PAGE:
West Valley City prosecutor Yvette Rodier is pictured in her offices in the West Valley City Justice Court building on Wednesday, Sept. 4, 2019.
Photo Credit: Steve Griffin, Deseret News

Survivor’s guilt convinced Rodier that her value was tied to her trauma. And that was the lie she needed to unravel.

After that, she was able to escape those feelings of inadequacy and pain. She was able to find joy in life’s daily blessings and happiness in her friendships. Whitby returned to her life, and eventually, he’d propose. Even that, however, wasn’t free from the shadows of the past.

“We were up at a cabin, and I took her on a hike one day and got down on one knee and proposed,” Whitby recalled. “She graciously said yes, but I kid you not … it was like the gods were just laughing with irony because literally, within 30 seconds … a bunch of campers a half mile up just started blasting rifles, just target practicing. And I was like, ‘You’ve got to be kidding me!'”

They both laugh, and then Yvette adds, “It was definitely a quick kiss, and then I think I started crying — more because of the gunshots, not because of the proposal.”

Then she looks at her husband, “Sorry!”

He laughs, “We’re big on irony and laughter. It was like, ‘OK, back to reality.'”

Another shooting death

The couple enjoyed a happy, stable life until one afternoon in 2014. Rodier was working as the victim witness coordinator for the U.S. Attorney’s Office. She was in the federal courthouse on April 21, 2014, when a defendant rushed toward a witness testifying in one of the courtrooms and was shot and killed by a U.S. marshall. The courthouse was locked down for several hours, and when Yvette was finally allowed to leave, she was shaken to her core.

“It was so scary for me and it was probably the most anxious and fearful I have been since we were shot,” Rodier said. “And I don’t think I wanted people to really know or feel bad for me, or I just kept it to myself.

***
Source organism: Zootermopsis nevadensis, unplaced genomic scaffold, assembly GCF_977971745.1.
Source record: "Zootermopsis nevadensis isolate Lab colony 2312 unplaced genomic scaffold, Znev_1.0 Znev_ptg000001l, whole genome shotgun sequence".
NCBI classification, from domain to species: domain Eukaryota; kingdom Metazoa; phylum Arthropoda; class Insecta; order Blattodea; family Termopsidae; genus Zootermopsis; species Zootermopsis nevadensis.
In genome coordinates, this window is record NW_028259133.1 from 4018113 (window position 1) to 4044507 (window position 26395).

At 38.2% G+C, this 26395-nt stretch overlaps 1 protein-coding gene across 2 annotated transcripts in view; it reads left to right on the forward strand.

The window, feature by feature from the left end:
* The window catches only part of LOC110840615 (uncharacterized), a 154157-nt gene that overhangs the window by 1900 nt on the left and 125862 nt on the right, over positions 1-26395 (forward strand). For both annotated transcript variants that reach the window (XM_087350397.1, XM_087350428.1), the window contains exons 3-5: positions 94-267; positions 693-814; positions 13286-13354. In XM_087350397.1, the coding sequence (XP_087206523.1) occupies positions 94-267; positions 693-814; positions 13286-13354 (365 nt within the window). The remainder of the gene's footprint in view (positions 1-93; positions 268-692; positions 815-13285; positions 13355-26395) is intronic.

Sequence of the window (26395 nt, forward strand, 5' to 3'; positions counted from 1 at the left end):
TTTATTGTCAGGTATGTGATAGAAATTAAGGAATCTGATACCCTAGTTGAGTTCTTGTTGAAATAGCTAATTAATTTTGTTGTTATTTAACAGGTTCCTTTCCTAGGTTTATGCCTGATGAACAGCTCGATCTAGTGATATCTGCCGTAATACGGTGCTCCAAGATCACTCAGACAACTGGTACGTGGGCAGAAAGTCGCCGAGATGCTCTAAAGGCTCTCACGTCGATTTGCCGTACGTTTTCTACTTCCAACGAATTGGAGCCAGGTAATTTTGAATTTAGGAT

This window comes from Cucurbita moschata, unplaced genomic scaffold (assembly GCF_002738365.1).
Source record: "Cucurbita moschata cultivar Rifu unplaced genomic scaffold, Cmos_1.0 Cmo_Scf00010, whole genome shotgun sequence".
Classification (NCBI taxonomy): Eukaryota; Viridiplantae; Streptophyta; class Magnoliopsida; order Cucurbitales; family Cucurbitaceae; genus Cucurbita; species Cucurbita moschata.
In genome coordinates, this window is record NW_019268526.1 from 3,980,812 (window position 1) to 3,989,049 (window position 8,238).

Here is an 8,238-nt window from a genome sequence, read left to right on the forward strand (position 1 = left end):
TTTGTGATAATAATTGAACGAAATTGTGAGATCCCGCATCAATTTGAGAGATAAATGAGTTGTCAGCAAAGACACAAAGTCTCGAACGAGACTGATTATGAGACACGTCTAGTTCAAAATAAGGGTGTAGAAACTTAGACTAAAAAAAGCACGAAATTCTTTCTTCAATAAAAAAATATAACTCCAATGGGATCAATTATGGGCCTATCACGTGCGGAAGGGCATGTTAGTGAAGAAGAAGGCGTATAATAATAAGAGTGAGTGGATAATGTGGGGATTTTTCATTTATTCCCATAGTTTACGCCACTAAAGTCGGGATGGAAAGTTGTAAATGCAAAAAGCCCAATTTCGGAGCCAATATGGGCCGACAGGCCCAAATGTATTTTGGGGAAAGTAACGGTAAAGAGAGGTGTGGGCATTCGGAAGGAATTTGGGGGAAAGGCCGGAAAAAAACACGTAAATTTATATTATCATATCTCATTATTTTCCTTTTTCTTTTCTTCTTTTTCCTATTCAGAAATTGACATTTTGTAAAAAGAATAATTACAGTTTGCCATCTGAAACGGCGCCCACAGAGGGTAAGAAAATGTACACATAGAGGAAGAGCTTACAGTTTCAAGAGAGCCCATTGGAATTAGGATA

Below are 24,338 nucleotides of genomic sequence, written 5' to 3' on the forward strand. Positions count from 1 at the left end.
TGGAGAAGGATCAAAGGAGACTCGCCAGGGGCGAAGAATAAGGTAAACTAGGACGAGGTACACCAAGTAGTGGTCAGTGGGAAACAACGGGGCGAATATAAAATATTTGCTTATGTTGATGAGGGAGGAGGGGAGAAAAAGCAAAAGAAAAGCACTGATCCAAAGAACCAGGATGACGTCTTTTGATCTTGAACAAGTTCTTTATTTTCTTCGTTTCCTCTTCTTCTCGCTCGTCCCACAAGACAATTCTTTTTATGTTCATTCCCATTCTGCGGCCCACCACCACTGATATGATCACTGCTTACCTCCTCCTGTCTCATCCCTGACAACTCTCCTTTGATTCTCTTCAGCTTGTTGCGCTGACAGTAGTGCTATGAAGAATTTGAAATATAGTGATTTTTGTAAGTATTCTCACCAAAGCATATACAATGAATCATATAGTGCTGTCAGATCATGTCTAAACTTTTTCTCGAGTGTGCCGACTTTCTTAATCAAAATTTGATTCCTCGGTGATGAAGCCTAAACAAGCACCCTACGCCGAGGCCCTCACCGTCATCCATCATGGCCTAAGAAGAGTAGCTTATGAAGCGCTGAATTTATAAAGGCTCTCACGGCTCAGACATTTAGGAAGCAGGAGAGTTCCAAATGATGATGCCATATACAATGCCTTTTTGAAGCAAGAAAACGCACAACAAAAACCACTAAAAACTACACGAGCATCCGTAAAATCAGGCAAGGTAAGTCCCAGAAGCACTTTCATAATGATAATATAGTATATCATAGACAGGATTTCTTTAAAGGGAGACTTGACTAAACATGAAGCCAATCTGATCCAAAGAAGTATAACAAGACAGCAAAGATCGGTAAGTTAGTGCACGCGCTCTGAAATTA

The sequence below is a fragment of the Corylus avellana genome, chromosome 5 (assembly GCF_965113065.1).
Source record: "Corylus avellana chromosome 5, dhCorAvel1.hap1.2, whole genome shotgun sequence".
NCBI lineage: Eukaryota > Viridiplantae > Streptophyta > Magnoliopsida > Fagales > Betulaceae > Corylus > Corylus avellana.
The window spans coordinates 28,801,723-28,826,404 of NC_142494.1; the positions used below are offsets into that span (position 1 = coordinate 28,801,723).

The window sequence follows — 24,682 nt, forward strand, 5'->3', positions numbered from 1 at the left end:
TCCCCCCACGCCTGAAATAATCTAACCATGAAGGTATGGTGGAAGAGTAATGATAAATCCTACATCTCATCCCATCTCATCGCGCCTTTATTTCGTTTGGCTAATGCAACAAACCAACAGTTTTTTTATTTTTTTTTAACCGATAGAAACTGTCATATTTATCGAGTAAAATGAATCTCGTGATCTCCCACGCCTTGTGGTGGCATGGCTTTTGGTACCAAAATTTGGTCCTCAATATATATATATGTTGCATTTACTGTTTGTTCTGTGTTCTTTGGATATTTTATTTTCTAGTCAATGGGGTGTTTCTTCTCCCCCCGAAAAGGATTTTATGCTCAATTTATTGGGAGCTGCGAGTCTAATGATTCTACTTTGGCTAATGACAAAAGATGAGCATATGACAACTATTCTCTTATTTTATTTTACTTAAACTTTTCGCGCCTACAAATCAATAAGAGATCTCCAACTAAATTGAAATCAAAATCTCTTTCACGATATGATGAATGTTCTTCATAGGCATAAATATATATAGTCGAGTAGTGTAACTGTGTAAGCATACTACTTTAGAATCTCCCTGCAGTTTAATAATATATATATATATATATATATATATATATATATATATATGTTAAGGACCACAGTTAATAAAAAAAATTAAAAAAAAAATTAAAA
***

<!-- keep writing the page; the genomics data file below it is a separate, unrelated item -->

She was desperate to keep her pain to herself because she worried it would give those shadows power over her all over again.

“I think I was hoping I could just do it all on my own,” she said. “And I couldn’t. I did go back to therapy, which I think was very helpful. And I’m glad that I did. But I hadn’t wanted to be in therapy for a long time, I’d felt pretty solid.”

She quickly realized that her strategy of “pushing through” wasn’t going to work.

“I think I was extra terrified because I was responding so negatively,” she said. “And then I was so crushed, that I wasn’t going to be able to get past it. I thought if I made it through so many years, and I did OK, but if this, if this is the way I’m responding to this shooting, maybe this is going to be my new normal because I can’t do it. I can’t push through it. I really, I was stuck for quite a while.

David Whitby, his wife Yvette Rodier, center, and daughter Romney Rae.
Photo Credit: David Whitby

“But Dave saw all of it. I was a mess for months after being in that room (near the shooting). The noise, the smells, I hadn’t experienced anything like that since we were shot and it brought so much back, and I think what I missed most was that I had gotten to this really lovely place of safety. And I felt safe everywhere I was, especially in the courthouse. And it took away that safety for a long, long time. And that was really hard for me.”